SUSAN HARRIS RIMMER, CHRISTIAN LANE AND WESLEY MORGAN |
This week the world turns its attention to the United Nations climate summit in Glasgow. While COP26 is a key moment for global cooperation on climate, the UN human rights system is also integrating climate into international human rights law, with significant implications for Australia. Recognition of the links between climate change and human rights is being driven, in part, by determined diplomacy from Australia’s Pacific island neighbours.
Recognising the right to a healthy environment
On 8 October in Geneva, the UN Human Rights Council recognised the human right to a healthy environment. This is an historic breakthrough that means citizens can demand their governments consider, in their policymaking, the need for clean air, water and food for humans to thrive.
While many countries recognise the right to a healthy environment, this is the first time the right has been explicitly recognised at the global level. Key elements of international human rights law – including the Universal Declaration on Human Rights; the Covenant on Civil and Political Rights; and the Covenant on Economic, Social and Cultural Rights – do not directly mention the right to a healthy environment.
Recognising the right to a healthy environment could be especially important as the world faces the rising impacts of climate change. The World Health Organisation estimates that between 2030 and 2050, climate change is expected to cause approximately 250 000 additional deaths per year, from malnutrition, malaria, diarrhoea and heat stress. Mental health issues are also expected to increase.
Also in October, the UN Child Rights Committee (CRC) ruled that a State could be found responsible for the negative impact of its carbon emissions on the rights of children both within and outside its territory.
A new Special Rapporteur on climate and human rights
The Human Rights Council has also appointed a new Special Rapporteur on the Promotion and Protection of Human Rights in the Context of Climate Change.
This appointment was the culmination of a diplomatic campaign led by Pacific island countries. At the COP25 UN climate summit in 2019, then Marshall Islands president Hilda Heine, speaking on behalf of 48 countries in the Climate Vulnerable Forum, called for the creation of a dedicated rapporteur on climate change and human rights. In 2020, member states of the Pacific Islands Forum – including Australia and New Zealand – formally backed the call.
In 2021, Fiji ambassador Nazhat Shameem Khan became president of the UN Human Rights Council. Then, in the lead up to the Council vote, the Marshall Islands mission based in Geneva hosted a panel on human rights and climate change. This helped win support for the proposal, and it was adopted with considerable support (despite abstentions from India, China and Japan, and Russia voting no).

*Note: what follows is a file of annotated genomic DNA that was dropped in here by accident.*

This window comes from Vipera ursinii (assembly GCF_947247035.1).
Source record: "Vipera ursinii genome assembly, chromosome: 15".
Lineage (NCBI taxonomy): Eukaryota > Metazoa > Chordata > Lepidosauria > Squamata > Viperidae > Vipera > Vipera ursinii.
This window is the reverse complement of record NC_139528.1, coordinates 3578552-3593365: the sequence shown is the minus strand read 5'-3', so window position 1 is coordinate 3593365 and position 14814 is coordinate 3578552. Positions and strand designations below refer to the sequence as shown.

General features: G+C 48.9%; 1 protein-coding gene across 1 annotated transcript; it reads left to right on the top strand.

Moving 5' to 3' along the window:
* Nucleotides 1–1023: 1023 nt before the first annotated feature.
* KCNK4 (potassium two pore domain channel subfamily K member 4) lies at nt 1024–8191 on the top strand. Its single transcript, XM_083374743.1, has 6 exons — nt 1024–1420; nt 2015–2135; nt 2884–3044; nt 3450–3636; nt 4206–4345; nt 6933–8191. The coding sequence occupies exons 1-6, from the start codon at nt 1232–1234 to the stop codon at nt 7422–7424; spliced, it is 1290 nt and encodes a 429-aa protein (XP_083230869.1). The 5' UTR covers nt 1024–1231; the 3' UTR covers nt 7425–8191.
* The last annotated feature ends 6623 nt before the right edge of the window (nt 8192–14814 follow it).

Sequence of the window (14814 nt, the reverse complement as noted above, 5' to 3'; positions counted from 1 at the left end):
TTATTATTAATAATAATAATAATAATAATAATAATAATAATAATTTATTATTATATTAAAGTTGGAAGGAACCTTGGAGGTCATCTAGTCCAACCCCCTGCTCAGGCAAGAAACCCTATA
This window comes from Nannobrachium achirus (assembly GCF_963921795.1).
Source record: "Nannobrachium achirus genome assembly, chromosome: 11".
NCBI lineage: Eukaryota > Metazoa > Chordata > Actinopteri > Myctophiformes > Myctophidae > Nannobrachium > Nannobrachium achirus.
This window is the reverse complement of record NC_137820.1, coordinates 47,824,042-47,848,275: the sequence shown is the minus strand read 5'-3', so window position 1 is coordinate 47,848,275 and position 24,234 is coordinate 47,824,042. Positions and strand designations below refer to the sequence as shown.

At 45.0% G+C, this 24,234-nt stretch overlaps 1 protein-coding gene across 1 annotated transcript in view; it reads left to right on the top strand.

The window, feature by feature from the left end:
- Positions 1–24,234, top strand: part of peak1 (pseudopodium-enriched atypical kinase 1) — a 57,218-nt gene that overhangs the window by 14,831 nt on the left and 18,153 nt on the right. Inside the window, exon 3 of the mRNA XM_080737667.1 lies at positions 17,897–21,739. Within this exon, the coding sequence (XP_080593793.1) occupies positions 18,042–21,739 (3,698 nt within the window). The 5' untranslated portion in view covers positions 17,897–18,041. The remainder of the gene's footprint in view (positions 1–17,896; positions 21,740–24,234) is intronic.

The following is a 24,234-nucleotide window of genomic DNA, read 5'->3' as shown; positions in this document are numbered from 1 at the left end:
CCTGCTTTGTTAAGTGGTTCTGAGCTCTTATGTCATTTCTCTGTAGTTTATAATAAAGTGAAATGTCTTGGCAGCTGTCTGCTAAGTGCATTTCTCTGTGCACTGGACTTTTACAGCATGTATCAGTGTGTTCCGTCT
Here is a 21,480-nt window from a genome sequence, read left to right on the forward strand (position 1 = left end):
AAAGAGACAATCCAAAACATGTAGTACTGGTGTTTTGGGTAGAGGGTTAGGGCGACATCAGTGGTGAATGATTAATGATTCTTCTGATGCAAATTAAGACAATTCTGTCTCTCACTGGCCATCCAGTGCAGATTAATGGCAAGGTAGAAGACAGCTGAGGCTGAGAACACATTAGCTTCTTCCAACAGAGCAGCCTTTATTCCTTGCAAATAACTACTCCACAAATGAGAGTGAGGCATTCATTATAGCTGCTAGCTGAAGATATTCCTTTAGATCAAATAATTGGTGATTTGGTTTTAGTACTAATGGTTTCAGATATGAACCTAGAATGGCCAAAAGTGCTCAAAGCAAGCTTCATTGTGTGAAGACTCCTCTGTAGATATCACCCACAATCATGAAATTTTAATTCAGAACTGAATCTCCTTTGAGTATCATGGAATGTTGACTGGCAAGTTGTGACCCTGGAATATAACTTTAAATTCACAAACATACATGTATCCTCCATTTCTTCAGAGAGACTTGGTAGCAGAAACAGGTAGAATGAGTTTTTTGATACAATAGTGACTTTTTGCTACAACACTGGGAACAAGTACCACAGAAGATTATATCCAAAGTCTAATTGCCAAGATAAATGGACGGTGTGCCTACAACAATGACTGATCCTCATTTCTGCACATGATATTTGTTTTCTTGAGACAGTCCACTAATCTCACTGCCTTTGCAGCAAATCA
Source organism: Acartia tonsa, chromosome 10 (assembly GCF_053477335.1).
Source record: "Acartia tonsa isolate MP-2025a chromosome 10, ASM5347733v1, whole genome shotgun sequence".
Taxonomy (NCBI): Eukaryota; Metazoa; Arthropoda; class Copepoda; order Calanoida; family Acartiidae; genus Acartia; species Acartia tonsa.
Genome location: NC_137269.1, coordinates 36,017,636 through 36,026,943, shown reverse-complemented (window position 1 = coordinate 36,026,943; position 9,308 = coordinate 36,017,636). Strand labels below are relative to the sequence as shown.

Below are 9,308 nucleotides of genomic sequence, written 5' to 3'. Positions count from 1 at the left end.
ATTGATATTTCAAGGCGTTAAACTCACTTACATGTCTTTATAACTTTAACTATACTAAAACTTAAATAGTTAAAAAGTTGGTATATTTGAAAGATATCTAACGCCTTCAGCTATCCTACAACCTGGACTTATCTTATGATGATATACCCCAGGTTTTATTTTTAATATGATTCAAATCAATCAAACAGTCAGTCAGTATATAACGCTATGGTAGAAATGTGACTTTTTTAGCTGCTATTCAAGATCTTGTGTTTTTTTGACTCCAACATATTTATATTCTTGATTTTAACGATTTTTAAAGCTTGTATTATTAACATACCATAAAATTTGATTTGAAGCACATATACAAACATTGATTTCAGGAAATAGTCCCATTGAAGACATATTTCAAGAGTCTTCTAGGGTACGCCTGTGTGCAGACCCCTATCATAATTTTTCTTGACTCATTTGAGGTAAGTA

The Special Rapporteur has a mandate to study the ways that the adverse effects of climate change impact the realisation of human rights, and to make recommendations for promoting and respecting human rights in the design and implementation of climate policy.
Implications for Australian policy and legislation
While more than 100 countries have already recognised the right to a healthy environment in domestic legislation, Australia has yet to follow suit. Global recognition is a unique opportunity for Australian governments to give effect to the right to a healthy environment as well. While Australia also does not have a national charter of rights., jurisdictions with existing human rights legislation – Victoria, Queensland and the ACT – will need to think about expanding the scope of their human rights legislation to include this new right.
In 2016 the Special Rapporteur on Human Rights and the Environment found that states have obligations to implement commitments made under the Paris Agreement, but also “to strengthen their obligations in the future, in order to ensure that global temperatures do not rise to levels that would impair a vast range of human rights”.
In the lead up to the Glasgow climate summit, Australia has resisted pressure from other advanced economies, and from Pacific island neighbours, to set a more ambitious Paris Agreement target to reduce emissions by 2030, and to commit more finance to help developing countries cope with the impacts of a warming world.
Now, with the appointment of a Special Rapporteur on Human Rights and Climate Change, countries like Australia will be expected to take into account the human rights impacts of their climate and energy policies. Increasingly, they will be held to account if they don’t.
Professor Susan Harris Rimmer is the Director of the Policy Innovation Hub and a member of the Law Futures Centre. She is the research lead of the Climate Justice theme of the Griffith Climate Action Beacon and co-convenor of the Gender Equality Research Network with Professor Sara Davies.
Christian Lane is a graduate from Arts/Law at Monash University and a 2022 Judge’s Associate at the District Court. His interests include the intersection between gender, human rights and climate change as well as social entrepreneurship in the legal sector.
Dr Wesley Morgan is a research fellow at the Griffith Asia Institute. He is also a researcher at the Climate Council. Wesley’s research considers regional climate diplomacy in Oceania, and the international context for Australian climate policy.
This article has been written for the Road to COP26 series for the Griffith Climate Action Beacon.